Ann Arbor 1.1103 New York 1.4414

    Grand Rapids 0.9548 Hattiesburg MS 0.7441

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Indirect Medical Education (IME)

  • Why does it exist?

    • Teaching hospitals have higher costs

    • IME is intended to level the playing field

    • Statistical correlation between teaching intensity and cost per case

    • Ratio of residents to beds is used to measure teaching intensity

  • What does it pay for?

    • Patient severity and complexity not adequately addressed by DRGs

    • New technology and standby capacity

    • Inefficiencies, as residents provide much of the care

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IME - Formula

  • Methodology:Resident to bed ratio converted to a % add-on to the rate

  • Formulaas of 10/1/02: ((1+R/B)^.405 - 1) x 1.35 = IME

  • Examples:Hospital 1Hospital 2Hospital 3 (UM)

    FTE residents 10 100 635

    Available beds 200 400 680

    R/B ratio .05 .25 .93

    IME percentage 2.7% 12.8% 41.3%

    DRG rate 4,500 4,500 4,500

    IME rate adjustment 121 576 1,858

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All trainees in approved programs - residents, fellows

Rotations in most inpatient and outpatient hospital facilities

Rotations in non-hospital, offsite locations if all costs borne by hospital (per contract)

Research rotations involving patient care


Trainees in unapproved programs

Rotations in exempt psych and rehab units

Rotations in other hospitals

Rotations in offsite locations where no contract exists

Bench research rotations

Time not adequately documented

IME - Resident Count

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IME - Other Rules

  • Balanced Budget Act changes

    • Cap on allowable FTE: resident count cannot exceed 1996 base year

    • Three-year rolling average: Resident FTE is based on the capped count for the current and two most recent years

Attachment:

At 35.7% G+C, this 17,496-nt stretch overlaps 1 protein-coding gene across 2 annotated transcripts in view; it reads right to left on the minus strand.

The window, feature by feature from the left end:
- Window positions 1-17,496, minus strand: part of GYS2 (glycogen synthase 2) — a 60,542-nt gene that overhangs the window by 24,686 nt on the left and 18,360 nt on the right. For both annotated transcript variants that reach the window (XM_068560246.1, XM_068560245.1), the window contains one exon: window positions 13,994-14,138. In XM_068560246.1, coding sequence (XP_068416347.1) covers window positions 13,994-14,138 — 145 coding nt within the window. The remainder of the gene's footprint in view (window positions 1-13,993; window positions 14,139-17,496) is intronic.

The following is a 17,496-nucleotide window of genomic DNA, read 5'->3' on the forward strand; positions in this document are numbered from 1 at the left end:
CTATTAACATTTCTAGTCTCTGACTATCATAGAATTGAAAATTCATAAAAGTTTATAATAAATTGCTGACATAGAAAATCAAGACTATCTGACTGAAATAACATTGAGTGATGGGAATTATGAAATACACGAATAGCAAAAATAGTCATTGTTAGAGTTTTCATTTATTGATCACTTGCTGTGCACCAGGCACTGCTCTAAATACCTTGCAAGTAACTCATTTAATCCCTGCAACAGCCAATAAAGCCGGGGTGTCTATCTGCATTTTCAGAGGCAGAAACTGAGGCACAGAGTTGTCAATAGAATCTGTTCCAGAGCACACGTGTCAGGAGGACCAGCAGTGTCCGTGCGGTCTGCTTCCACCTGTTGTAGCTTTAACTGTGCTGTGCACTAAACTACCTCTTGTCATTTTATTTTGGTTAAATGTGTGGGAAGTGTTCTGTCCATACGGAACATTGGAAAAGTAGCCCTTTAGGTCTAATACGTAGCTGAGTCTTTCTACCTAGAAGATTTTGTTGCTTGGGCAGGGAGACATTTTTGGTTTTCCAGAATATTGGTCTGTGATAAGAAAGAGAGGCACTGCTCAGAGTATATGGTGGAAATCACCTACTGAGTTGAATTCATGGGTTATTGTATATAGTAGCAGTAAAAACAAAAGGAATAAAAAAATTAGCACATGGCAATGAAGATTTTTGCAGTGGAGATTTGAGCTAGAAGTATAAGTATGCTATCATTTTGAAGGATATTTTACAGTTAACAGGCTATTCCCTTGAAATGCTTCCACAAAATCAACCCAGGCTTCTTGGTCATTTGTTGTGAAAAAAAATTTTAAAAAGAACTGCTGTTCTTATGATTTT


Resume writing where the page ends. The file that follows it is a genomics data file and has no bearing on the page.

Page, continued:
• UM experience: have exceeded 1996 cap each year since 2000

  • Available beds

    • Staffed beds excluding psych unit, rehab unit, nursery and observation

    • Closed beds excluded: need to show that beds cannot open in 72 hours

    • UM experience: opening a bed decreases IME by $50,000

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Disproportionate Share (DSH)

  • What does it pay for?

    • Hospitals with high indigent patient volumes incur more costs, and incur more uncompensated care

    • DSH is a supplemental payment to help defer these higher costs and losses

  • Methodology:

    • “Indigent” patient days divided by total patient days = DSH percentage, converted to a percentage add-on to the DRG payment.

    • “Indigent” is defined as...

      • Patients enrolled in Medicaid Title 19

      • Medicare patients eligible for Supplemental Security Income (SSI)

    • Excludes Title 5, county indigent care recipients, uninsured

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DSH (continued)

  • Formula:

    • DSH percentage > 20.2%: ((DSH % - .202) x .825) +.0588

    • DSH percentage > 15%: ((DSH % - .15) x .65) + .0250

  • Example:Hospital 1Hospital 2 (UM)

    DSH percentage 20.0% 25.0%

    Threshold 15.0% 20.2%

    Over threshold 5.0% 4.8%

    DSH add-on 5.7% 9.8%

    DRG rate 4,500 4,500

    DSH rate 259 441

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Outlier Payments

  • What does it pay for?

    • Individual cases may have very high costs

    • Outlier payment provides partial recovery of costs not covered by DRG

  • Methodology:

    • Charges converted to cost using hospital’s cost-to-charge ratio (CCR)

    • Cost is compared to a threshold: DRG payment + fixed threshold

    • Cost > threshold is reimbursed 80%

  • Example:

    • Charges=$150,000, CCR=0.50, DRG pymt=$10,000, threshold=$33,560

    • Cost: $75,000 (150,000 charges x 0.50 ccr)

    • Threshold: $43,560 (10,000 drg payment + 33,560 threshold)

    • Outlier payment: (75,000-43,560) x 80% = $25,152

    • Total payment for this case: DRG (10,000)+outlier (25,152) = $35,152

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Direct GME

  • What does it pay for?

    • Direct GME is intended to cover the direct costs of approved residency programs:

      • resident salaries and benefits

      • faculty supervision and teaching

      • other direct costs and overhead allocable to GME

  • Methodology:hospitals receive a fixed amount per resident FTE, multiplied by Medicare % of patient days